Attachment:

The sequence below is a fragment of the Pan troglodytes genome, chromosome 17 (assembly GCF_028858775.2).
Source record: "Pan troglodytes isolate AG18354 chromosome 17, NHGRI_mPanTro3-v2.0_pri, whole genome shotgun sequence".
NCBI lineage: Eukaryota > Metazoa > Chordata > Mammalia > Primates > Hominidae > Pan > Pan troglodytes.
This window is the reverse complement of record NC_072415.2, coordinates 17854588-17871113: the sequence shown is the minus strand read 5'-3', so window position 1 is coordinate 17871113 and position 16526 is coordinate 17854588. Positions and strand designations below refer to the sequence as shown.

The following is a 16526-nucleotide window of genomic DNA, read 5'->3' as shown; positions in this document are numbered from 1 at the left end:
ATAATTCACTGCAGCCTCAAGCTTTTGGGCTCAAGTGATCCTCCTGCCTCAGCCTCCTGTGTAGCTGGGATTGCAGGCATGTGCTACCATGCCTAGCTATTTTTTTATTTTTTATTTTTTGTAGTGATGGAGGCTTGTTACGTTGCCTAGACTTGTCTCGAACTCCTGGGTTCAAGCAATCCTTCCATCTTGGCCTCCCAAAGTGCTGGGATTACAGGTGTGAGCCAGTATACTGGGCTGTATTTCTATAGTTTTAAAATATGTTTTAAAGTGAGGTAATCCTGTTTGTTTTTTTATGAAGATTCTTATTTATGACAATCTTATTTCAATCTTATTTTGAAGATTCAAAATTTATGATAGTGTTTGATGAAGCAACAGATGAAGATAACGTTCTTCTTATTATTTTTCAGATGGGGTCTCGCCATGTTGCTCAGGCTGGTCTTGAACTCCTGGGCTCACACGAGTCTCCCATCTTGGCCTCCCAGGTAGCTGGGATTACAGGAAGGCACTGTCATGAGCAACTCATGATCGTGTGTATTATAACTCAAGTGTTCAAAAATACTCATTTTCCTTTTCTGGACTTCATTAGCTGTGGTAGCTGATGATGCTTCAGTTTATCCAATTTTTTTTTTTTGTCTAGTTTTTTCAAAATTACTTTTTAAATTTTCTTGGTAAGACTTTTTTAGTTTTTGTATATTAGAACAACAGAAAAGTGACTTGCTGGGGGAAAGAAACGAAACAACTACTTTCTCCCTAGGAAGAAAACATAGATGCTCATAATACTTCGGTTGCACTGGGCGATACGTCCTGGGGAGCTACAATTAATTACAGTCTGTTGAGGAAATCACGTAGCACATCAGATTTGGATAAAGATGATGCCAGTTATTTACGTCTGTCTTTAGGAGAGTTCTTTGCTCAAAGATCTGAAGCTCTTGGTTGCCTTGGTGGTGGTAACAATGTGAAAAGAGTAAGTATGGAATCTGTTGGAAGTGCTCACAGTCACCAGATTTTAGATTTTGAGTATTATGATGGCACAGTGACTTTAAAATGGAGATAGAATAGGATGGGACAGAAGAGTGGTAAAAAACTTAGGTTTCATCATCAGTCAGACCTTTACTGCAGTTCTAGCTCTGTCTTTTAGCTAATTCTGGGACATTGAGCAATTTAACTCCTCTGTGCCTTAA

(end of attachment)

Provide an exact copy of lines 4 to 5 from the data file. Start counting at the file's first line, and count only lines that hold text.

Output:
This window is the reverse complement of record NC_072415.2, coordinates 17854588-17871113: the sequence shown is the minus strand read 5'-3', so window position 1 is coordinate 17871113 and position 16526 is coordinate 17854588. Positions and strand designations below refer to the sequence as shown.

The following is a 16526-nucleotide window of genomic DNA, read 5'->3' as shown; positions in this document are numbered from 1 at the left end: